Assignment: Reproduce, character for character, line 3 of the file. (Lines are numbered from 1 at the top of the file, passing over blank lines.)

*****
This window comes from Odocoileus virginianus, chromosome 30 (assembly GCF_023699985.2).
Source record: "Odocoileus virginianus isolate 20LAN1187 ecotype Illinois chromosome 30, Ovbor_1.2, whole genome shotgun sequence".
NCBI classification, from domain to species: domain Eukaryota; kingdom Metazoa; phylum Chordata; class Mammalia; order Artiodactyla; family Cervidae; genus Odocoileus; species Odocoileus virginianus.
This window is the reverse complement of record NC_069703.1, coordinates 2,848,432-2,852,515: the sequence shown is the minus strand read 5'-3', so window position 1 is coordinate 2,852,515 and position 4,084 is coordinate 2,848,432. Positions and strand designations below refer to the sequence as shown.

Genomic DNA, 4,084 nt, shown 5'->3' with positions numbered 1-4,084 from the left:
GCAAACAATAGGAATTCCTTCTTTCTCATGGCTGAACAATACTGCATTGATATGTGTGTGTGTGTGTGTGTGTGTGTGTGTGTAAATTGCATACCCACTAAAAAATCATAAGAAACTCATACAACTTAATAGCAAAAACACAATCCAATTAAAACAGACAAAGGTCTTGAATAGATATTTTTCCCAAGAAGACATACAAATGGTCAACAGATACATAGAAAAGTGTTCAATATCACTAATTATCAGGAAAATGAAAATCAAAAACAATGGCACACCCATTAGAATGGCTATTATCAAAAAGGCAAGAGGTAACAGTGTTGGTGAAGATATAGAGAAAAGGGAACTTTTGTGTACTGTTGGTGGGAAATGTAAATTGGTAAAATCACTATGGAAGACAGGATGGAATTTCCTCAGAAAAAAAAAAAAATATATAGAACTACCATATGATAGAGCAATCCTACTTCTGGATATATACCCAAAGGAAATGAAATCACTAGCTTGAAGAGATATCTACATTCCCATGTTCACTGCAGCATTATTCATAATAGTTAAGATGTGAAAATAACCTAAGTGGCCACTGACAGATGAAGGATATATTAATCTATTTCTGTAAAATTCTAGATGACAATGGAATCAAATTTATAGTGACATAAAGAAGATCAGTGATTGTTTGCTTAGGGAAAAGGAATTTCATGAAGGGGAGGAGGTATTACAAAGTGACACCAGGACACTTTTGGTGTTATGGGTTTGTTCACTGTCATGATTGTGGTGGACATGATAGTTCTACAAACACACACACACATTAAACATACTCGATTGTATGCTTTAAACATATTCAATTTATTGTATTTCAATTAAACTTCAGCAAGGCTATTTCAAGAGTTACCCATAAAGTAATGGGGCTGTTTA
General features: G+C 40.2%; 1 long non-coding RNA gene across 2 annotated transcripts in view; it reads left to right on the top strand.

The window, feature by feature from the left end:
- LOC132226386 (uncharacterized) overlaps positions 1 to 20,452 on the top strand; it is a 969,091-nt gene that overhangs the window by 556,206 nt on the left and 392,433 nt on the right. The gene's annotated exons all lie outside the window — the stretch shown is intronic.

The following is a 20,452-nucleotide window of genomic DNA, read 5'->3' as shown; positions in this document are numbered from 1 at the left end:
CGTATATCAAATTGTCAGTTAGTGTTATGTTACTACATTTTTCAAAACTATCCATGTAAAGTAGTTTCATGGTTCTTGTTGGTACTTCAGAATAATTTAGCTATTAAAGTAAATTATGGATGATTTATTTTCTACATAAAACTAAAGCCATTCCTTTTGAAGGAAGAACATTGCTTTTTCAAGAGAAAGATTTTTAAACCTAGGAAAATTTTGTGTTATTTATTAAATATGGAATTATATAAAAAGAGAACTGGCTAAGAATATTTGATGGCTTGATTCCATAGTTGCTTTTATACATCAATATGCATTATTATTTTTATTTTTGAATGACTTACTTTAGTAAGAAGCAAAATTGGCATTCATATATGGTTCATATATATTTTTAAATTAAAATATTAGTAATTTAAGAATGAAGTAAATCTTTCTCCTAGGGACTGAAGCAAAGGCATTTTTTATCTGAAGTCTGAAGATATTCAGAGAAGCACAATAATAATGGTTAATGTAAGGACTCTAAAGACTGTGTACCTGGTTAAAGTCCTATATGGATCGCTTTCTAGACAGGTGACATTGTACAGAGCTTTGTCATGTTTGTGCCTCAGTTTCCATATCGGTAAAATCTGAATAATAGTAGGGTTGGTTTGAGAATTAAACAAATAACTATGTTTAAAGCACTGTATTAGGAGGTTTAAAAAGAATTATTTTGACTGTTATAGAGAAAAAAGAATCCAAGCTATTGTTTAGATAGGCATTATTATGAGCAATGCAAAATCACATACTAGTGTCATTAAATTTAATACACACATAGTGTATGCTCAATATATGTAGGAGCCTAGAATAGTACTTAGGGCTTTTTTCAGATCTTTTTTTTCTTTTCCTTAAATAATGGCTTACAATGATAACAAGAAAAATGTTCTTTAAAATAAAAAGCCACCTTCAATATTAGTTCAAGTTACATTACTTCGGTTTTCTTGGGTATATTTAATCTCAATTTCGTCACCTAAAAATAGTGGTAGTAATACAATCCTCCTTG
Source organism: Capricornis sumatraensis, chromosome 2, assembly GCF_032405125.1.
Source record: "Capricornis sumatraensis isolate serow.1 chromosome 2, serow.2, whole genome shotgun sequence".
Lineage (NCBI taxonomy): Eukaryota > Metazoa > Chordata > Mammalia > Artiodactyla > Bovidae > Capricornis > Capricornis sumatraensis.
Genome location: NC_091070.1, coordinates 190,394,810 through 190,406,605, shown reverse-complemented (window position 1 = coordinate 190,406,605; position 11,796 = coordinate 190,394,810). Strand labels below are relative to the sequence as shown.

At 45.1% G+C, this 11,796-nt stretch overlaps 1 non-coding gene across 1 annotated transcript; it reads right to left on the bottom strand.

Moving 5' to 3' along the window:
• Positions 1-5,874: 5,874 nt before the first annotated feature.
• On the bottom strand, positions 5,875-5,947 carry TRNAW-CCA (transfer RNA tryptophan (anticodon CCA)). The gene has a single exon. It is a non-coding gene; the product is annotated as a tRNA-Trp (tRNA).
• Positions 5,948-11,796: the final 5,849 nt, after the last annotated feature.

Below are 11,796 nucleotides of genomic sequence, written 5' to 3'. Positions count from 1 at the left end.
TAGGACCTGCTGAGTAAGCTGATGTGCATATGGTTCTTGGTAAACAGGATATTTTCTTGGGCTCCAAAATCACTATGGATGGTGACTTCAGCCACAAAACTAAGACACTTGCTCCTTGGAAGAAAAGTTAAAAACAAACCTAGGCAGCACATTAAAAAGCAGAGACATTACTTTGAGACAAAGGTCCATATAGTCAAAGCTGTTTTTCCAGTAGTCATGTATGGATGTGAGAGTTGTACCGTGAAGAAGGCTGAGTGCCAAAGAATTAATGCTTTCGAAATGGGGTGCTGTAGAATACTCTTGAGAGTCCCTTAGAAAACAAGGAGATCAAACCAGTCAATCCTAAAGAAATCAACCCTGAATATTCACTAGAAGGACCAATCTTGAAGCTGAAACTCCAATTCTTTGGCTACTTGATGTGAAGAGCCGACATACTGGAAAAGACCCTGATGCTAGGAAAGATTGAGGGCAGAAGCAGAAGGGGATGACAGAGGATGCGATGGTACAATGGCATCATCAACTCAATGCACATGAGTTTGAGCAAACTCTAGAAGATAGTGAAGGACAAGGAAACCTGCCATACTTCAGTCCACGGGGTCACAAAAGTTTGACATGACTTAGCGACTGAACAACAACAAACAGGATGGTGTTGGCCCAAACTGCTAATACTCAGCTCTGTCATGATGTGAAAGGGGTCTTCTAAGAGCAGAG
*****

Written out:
NCBI classification, from domain to species: domain Eukaryota; kingdom Metazoa; phylum Chordata; class Mammalia; order Artiodactyla; family Cervidae; genus Odocoileus; species Odocoileus virginianus.